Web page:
Saturday, August 15, 2009

The "Ethnicity" of Swine Flu

1. Is the swine flu-epidemic currently engulfing the world, a pandemic especially in countries or regions with extensive pig-farming activities.
2. If so, are specific ethnicities particularly resistant to the ravages wrought by the disease?
In light to what is unfolding in Malaysia, it would be interesting to find out the answers to the 2 questions.
The answers to Q1 seem to suggest a significant link between the incidence of swine flu and the existence of hog-farms within the region/country. The scientific evidence is slowly but surely accumulating that there is a direct correlation between pigfarming and swine flu incidence.
a."In Europe in 1993, a bird flu virus had adapted to pigs, acquiring a few human flu virus genes and infected two young Dutch children, displaying evidence of limited human-to-human transmission"

source:Webster RG, Sharp GB, and Claas CJ. 1995. Interspecies transmission of influenza viruses. Americal Journal of Respiratory and Critical Care Medicine 152:525-30.

Now that morsel of information, which i stumbled upon by chance, led me to this:

b. "75% of the current swine flu genetic material had already assorted itself within pigs as early as probably 1998."

source:Trifonov V, et al. 2009. The origin of the recent swine influenza A(H1N1) virus infecting humans. Eurosurveillance 14(17).

and this led to earnest sleuthing, which brought me to this article that also quotes the two mentioned above: CDC Confirms Ties to Virus First Discovered in U.S. Pig Factories (

Now with the link already firmly established especually when looked in the context of this article:="

one needs to establish the obvous, presence of extensive hog farming = swine flu.
and that is where another investigative piece comes in from here :

"The Fraser Health Authority, the district with the largest number of pigs in the province—and one of the most intensively farmed areas in Canada—has a 39-percent-higher rate of confirmed H1N1 cases per capita (9.7 per 100,000 people) than the provincial average (7.0 per 100,000), according to data from the B.C. Centre for Disease Control as of July 6. B.C.’s first confirmed death from H1N1 flu occurred on July 13 in the region. The rate is even higher in the Northern Health Authority, which has the highest ratio of pigs to people in the province. The northern region has a 48-percent-higher per capita H1N1 rate (10.3 per 100,000) than the B.C. average.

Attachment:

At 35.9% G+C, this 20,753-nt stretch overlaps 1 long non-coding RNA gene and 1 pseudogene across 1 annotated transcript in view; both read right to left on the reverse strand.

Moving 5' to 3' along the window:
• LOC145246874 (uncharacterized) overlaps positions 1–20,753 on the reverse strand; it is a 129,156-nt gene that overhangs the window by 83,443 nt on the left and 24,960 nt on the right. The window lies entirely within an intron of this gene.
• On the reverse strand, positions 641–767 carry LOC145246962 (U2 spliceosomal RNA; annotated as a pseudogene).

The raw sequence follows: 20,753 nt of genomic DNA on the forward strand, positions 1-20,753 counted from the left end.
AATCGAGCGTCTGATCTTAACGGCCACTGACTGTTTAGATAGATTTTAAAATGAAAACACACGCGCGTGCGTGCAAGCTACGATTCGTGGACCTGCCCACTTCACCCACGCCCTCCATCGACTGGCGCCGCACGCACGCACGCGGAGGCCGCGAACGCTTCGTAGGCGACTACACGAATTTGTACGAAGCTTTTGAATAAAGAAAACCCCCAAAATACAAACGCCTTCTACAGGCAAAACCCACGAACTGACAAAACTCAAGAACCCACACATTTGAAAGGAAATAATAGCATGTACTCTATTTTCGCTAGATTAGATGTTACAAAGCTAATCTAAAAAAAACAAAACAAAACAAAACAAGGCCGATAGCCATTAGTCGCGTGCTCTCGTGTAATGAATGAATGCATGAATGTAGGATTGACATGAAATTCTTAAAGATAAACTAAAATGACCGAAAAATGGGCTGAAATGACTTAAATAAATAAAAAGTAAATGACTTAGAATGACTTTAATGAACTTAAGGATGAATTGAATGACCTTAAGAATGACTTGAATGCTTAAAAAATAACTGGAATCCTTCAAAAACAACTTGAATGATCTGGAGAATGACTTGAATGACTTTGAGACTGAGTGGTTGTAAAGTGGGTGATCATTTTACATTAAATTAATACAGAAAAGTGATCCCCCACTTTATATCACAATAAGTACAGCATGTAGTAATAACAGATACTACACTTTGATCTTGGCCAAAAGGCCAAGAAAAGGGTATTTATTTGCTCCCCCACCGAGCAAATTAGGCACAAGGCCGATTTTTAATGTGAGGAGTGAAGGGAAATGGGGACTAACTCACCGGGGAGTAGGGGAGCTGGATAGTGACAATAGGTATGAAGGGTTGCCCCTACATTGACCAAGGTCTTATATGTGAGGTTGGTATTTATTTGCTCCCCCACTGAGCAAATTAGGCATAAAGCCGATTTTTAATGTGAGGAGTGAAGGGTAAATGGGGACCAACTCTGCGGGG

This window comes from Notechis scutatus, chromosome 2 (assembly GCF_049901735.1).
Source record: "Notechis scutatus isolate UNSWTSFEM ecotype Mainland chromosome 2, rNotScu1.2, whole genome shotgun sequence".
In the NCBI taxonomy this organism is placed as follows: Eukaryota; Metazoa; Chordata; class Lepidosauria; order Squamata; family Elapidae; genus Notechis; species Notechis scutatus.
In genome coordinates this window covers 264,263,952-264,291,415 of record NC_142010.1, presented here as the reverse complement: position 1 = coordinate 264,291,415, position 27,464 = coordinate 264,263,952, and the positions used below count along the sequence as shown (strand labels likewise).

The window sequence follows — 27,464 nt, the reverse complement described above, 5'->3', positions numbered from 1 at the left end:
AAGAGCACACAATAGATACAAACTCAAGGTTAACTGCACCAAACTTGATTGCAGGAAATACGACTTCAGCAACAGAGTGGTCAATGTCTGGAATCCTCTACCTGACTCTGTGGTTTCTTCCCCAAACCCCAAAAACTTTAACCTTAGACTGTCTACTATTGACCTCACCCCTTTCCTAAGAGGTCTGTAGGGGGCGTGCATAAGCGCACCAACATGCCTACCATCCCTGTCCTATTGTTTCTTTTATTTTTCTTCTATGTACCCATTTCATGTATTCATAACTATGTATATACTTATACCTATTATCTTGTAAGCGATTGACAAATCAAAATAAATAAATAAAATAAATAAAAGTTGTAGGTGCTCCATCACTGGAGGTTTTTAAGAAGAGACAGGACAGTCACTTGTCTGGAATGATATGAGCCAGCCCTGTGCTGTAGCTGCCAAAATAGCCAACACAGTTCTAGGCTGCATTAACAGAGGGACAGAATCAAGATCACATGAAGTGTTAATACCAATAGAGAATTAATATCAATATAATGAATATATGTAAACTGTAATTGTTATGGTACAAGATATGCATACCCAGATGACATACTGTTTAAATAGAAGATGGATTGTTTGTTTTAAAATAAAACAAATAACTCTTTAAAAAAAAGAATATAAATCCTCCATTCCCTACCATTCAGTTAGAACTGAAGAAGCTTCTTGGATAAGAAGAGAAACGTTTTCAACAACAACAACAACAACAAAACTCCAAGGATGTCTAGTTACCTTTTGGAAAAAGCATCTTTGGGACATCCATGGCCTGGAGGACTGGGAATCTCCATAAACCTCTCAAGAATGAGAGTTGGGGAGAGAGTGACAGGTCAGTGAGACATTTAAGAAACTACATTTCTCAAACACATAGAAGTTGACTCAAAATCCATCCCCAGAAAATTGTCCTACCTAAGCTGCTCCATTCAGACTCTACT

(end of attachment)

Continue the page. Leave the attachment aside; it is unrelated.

The data shows a near-perfect 93-percent correlation between the number of pigs in a health region and the number of confirmed H1N1 cases there. (Correlation measures the strength of the relationship between two groups of data. A correlation of 70 percent or higher is generally considered to be strong.)"

Now even though there is quibbling over data intepretation in the comments section, it is still pertinent to note that the sheer volume of data as intimated by Roslin, precludes such a linkage being a chance occurence.

In fact when extrapolated against the distribution of swine flu worldwide, a clear trend emerges: very few incidences of swine flu in non-pig farming countries of the Middle East and certain areas of Africa and extensive incidence in pig-farming countries including Malaysia. Now a caveat needs to be in place:

a. any incidence in the ME is probably due to imported cases, a point stressed in India where returning individuals from "pig areas" were diagnosed to have been afflicted with swine flu as reported here:

(Note, the epicentre of swine flu in India is in Bombay-Pune- Ahmadebad axis in Madhya Pradesh where pigs roam the streets as a sort of mobile organic garbage dumps swilling up rubbish)

Q2 is answered by looking at the mortality rate among ethnicities. In the Malaysian context, with no racial breakdown, it is difficult to draw inferences. However, anecdotal evidence and newpaper reports seem to suggest that more Malays are succumbing to swine flu which lends credence to the postulation that the Chinese have developed immunity to the disease through their close dietary and economic affinity with swine and are primarily carriers which in turn explains why non-pigfarming areas such as Terengganu have seen such virulence. Racial baiting?I sincerely hope it is not construed as such cos statistical evidence suggest that China (which suffered in SARS and Bird Flu) with 2400 cases have surprisingly.......... 0 fatalities.

So how does this explain, the high mortality rate in Caucasian countries? That will have to wait while evidence is gathered but my hunch is that there is a genetic/racial factor behind the whole thing or it could be that unlike the Chinese, the Westerners coming from a highly sanitised living environment have not developed immunity like the Chinese, living in hovel-like conditions, have .

Case in point= Singapore; no pig farms, prevalence of swine flu ( due to imported cases or carrier transmission from malaysia); 11 deaths = Aint Spore, a squeaky clean place like the West?

Revert : Time to close the pig farms in Malaysia and ban the sale of pork.

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